June is Pride Month, and it couldn’t feel more relevant. My support for pride and for the LGBTQ+ community goes back decades. I’m always loath to tell a story which is not my own, however, as we see a renewed national narrative of anti-LGBTQ+ rhetoric and legislative attacks on gay and transgender rights, in particular dangerous, abusive attacks on our transgender and queer and questioning youth, it becomes all the more important for our LGBTQ+ community to hear and feel support from their elected representatives.
Following the passage of marriage equality in 2015, the question of whether pride was still necessary and relevant started to circulate. Had pride become too commercial, too mainstream? After all, pride didn’t start with a parade, it started with a riot.
However, it was less than a year later that the largest mass shooting of a LBGTQ+ community occurred on June 12, 2016 at the Pulse nightclub in Orlando, Florida, and seven months later we would usher in an administration that would launch a relentless assault on LGBTQ+ rights.
Although homosexuality and gay culture has been ever-present in our world, the gay rights movement really began in the U.S. a little under a century ago after a rash of anti-gay laws that not only criminalized homosexuality but defined it as “sexual perversion.”
Although the movement began in response to raids, harassment, and brutality from the Ku Klux Klan and law enforcement in the 1920s and 1930s, which often had significant cross pollination, the landscape was changed by several other incidents — the repeated raids and police brutality which resulted in Stonewall Riots in 1969 and the murder of Harvey Milk nearly a decade later and subsequent support by law enforcement of his murderer, as well as the slow governmental response to the AIDS crisis, which not only decimated a generation of young gay men, but was politicized to destroy lives, livelihoods and political careers.
I am a Gen-Xer, who came of age during the spectre of death AIDS crisis. Working in theater, I remember the fear, the lump in my throat when I would learn of a friend, colleague, or mentor who had the “flu,” or was under the weather with “pneumonia” or “liver cancer.” These were all euphemisms. The media initially dubbed it “GRID – gay related immune deficiency – gay cancer” and the conservative religious right proclaimed it “God’s judgement.”
I remember attending a Sunday school event with a dear friend and a guest speaker spent an hour and a half expounding on the value of AIDS in ending a crisis of perversion. Out of the corner of my eye, I saw a young woman my age enraptured by the speech. I could not see my friend and didn’t know what to do if she too had that same look on her face. I was relieved at the end of the meeting by her shear horror at what she had just been subjected to.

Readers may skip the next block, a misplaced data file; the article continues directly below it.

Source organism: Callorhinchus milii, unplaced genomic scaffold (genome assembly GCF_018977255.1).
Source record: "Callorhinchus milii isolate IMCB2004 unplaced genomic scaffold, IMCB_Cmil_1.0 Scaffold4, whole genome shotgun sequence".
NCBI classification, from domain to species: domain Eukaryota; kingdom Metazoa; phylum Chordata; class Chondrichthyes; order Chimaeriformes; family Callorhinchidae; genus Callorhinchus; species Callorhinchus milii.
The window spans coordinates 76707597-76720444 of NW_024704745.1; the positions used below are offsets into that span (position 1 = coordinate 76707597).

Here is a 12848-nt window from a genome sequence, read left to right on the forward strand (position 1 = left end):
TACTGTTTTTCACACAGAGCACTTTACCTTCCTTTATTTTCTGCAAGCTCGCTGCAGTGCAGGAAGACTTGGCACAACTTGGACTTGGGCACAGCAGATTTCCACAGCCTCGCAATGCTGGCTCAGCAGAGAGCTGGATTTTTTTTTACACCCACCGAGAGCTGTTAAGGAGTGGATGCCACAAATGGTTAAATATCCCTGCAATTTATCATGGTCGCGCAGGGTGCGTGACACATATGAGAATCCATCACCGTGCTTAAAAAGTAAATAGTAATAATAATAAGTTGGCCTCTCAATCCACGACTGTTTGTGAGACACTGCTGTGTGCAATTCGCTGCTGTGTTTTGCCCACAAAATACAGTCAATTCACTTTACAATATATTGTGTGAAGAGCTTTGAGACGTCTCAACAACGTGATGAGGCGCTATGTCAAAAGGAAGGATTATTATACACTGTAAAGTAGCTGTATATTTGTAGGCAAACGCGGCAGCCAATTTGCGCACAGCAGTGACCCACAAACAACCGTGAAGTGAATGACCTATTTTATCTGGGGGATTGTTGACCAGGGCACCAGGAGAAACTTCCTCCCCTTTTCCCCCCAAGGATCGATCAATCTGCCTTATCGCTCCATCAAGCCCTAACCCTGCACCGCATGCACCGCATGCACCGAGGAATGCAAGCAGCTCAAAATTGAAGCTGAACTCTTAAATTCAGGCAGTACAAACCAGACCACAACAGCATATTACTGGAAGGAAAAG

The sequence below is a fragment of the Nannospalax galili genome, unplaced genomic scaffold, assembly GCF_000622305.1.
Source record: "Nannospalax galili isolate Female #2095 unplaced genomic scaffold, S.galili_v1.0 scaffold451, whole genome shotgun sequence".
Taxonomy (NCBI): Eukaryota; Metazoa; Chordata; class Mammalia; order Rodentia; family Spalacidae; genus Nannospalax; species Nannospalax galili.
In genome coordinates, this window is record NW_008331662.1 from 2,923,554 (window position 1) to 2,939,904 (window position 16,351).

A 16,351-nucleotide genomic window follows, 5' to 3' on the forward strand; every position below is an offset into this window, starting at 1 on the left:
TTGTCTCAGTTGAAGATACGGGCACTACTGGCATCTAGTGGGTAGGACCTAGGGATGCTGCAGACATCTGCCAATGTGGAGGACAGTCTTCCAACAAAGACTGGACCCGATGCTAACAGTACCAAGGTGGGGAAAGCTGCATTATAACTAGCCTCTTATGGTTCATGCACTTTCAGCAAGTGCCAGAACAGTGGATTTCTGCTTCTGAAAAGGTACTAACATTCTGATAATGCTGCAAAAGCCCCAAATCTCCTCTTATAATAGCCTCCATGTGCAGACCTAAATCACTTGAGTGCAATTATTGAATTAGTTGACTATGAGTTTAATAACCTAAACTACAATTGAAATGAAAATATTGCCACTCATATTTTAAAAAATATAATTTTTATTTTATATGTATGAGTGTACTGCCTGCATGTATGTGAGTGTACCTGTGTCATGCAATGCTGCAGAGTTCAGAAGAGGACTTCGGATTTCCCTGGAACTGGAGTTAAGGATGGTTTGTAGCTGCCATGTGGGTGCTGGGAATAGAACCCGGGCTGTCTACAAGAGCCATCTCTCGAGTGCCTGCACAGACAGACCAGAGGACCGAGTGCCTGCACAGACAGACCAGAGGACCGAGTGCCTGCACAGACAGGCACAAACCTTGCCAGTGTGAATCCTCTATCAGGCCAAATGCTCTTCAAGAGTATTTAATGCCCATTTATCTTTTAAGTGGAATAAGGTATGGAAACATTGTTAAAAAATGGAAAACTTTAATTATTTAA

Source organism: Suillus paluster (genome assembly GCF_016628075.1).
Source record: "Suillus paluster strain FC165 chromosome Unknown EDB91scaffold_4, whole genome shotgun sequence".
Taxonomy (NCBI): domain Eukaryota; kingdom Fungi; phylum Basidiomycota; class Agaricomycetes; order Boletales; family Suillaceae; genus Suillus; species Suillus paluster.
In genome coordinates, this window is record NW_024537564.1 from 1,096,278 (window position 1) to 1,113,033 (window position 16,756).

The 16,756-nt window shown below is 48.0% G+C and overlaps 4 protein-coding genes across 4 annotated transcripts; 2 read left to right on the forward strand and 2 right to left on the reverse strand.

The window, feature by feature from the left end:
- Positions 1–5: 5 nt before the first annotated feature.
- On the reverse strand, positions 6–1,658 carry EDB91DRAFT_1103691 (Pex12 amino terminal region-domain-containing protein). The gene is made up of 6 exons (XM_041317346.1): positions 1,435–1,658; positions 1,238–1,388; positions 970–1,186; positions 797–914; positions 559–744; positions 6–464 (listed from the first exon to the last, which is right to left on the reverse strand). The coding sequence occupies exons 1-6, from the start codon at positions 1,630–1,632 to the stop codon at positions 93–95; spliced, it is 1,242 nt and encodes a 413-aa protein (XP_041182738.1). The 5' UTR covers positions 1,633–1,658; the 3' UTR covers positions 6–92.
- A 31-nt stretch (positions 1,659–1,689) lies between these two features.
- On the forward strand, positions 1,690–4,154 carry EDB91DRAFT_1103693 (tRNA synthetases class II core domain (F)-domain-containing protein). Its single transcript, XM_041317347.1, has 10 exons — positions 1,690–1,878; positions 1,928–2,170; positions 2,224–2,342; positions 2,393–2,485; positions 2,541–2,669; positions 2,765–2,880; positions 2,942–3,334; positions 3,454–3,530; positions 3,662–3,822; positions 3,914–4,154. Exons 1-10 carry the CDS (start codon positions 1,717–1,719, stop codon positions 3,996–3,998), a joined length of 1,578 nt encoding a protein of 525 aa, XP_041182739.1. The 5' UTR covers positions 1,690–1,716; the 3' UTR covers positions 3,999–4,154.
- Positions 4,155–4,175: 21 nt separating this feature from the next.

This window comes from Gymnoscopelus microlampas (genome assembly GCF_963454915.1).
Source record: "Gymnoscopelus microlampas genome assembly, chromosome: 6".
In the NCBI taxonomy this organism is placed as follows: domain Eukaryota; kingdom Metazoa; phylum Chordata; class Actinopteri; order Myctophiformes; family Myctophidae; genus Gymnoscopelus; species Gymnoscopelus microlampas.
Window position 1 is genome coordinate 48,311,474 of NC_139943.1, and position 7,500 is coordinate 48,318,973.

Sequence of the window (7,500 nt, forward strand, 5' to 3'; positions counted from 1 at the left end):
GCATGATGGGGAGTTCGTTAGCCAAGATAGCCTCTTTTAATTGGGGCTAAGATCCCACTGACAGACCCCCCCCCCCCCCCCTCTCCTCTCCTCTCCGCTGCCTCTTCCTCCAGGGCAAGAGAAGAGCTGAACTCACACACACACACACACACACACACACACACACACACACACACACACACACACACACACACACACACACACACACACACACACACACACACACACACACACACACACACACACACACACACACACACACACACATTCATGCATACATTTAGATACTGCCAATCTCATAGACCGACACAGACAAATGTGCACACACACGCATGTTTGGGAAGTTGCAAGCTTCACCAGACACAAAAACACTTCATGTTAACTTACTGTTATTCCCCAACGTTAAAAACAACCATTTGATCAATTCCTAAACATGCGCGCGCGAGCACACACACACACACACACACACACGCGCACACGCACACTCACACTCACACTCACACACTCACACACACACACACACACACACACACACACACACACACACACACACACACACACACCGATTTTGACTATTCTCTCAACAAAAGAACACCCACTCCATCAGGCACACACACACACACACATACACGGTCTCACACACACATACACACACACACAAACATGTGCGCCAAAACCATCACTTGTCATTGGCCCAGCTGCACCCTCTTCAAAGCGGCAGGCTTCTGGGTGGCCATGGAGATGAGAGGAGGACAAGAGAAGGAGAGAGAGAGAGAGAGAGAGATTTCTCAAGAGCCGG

I used to sing with Dick Gessner, a local cabaret performer and piano bar owner whose talent and musical knowledge expanded back 50 years to the early days of the movement. He was also a veteran, an educator and mentor. One of his regulars was Shirley Gershman, mother of renowned lyricist and Baltimore native son Howard Ashman. Throughout my high school and college years, I participated in several fundraisers for HERO, Health Education Resource Organization, which led national efforts to help people with AIDS, in honor of Howard Ashman, who continued to share his immense gift even from his death bed.
The last year and a half has been an experience of immense post-traumatic stress disorder as we reconcile with a renewed national push to end police brutality and seek meaningful police reform, as we saw a public health crisis politicized and polarized, and people’s lives and livelihoods devalued and disregarded, as we’ve seen state legislatures passing laws targeting transgender youth, and a national narrative attempting to conflate once again homosexuality with perversion and pedophilia, even criminalizing parents for supporting their queer and questioning children. This is not new; we’ve been here before.
As anyone who has followed my posts or legislative efforts knows, my passion is in adolescent access to behavioral health services and suicide prevention. Suicide is the second-leading cause of death for young people ages 10 to 24, and LGBTQ+ youth are five times as likely to attempt suicide as their heterosexual counterparts. Transgender women of color are at greatest risk of harassment, abuse, assault and homicide of any community in our country.
I won’t pretend I will ever fully understand how hard it is to live out loud, to live your truth, but I do know that one of the most effective preventative measures against suicide is inclusion. So I’m asking today, take the time to learn about the movement, to really understand where we came from, and the work we still need to do.